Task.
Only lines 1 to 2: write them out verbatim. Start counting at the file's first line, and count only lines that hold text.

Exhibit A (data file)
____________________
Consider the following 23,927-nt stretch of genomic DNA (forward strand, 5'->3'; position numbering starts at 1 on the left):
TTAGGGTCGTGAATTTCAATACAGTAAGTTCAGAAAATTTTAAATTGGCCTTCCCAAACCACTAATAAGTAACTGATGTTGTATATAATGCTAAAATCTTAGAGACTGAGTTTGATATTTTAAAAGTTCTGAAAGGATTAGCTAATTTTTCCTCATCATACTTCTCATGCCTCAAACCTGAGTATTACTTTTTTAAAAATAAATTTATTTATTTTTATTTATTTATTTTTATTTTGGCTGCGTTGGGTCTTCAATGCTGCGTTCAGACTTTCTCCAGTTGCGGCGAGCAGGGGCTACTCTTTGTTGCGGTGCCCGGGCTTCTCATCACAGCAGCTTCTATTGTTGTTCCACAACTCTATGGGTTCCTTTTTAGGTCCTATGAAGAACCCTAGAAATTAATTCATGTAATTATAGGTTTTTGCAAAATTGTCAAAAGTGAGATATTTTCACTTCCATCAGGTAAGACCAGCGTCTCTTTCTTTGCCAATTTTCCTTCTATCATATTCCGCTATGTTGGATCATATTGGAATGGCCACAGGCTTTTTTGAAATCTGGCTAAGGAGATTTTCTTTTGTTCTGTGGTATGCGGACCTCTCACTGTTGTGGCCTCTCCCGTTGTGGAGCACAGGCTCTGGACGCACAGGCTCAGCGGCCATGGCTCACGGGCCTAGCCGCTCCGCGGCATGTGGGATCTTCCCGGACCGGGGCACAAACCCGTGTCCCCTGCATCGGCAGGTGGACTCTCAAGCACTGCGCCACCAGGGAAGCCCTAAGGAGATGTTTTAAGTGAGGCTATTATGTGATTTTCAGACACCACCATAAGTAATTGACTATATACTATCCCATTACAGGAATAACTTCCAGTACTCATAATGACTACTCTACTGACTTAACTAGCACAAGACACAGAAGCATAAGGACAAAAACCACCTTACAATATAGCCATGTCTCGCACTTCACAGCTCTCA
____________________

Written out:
Consider the following 23,927-nt stretch of genomic DNA (forward strand, 5'->3'; position numbering starts at 1 on the left):
TTAGGGTCGTGAATTTCAATACAGTAAGTTCAGAAAATTTTAAATTGGCCTTCCCAAACCACTAATAAGTAACTGATGTTGTATATAATGCTAAAATCTTAGAGACTGAGTTTGATATTTTAAAAGTTCTGAAAGGATTAGCTAATTTTTCCTCATCATACTTCTCATGCCTCAAACCTGAGTATTACTTTTTTAAAAATAAATTTATTTATTTTTATTTATTTATTTTTATTTTGGCTGCGTTGGGTCTTCAATGCTGCGTTCAGACTTTCTCCAGTTGCGGCGAGCAGGGGCTACTCTTTGTTGCGGTGCCCGGGCTTCTCATCACAGCAGCTTCTATTGTTGTTCCACAACTCTATGGGTTCCTTTTTAGGTCCTATGAAGAACCCTAGAAATTAATTCATGTAATTATAGGTTTTTGCAAAATTGTCAAAAGTGAGATATTTTCACTTCCATCAGGTAAGACCAGCGTCTCTTTCTTTGCCAATTTTCCTTCTATCATATTCCGCTATGTTGGATCATATTGGAATGGCCACAGGCTTTTTTGAAATCTGGCTAAGGAGATTTTCTTTTGTTCTGTGGTATGCGGACCTCTCACTGTTGTGGCCTCTCCCGTTGTGGAGCACAGGCTCTGGACGCACAGGCTCAGCGGCCATGGCTCACGGGCCTAGCCGCTCCGCGGCATGTGGGATCTTCCCGGACCGGGGCACAAACCCGTGTCCCCTGCATCGGCAGGTGGACTCTCAAGCACTGCGCCACCAGGGAAGCCCTAAGGAGATGTTTTAAGTGAGGCTATTATGTGATTTTCAGACACCACCATAAGTAATTGACTATATACTATCCCATTACAGGAATAACTTCCAGTACTCATAATGACTACTCTACTGACTTAACTAGCACAAGACACAGAAGCATAAGGACAAAAACCACCTTACAATATAGCCATGTCTCGCACTTCACAGCTCTCA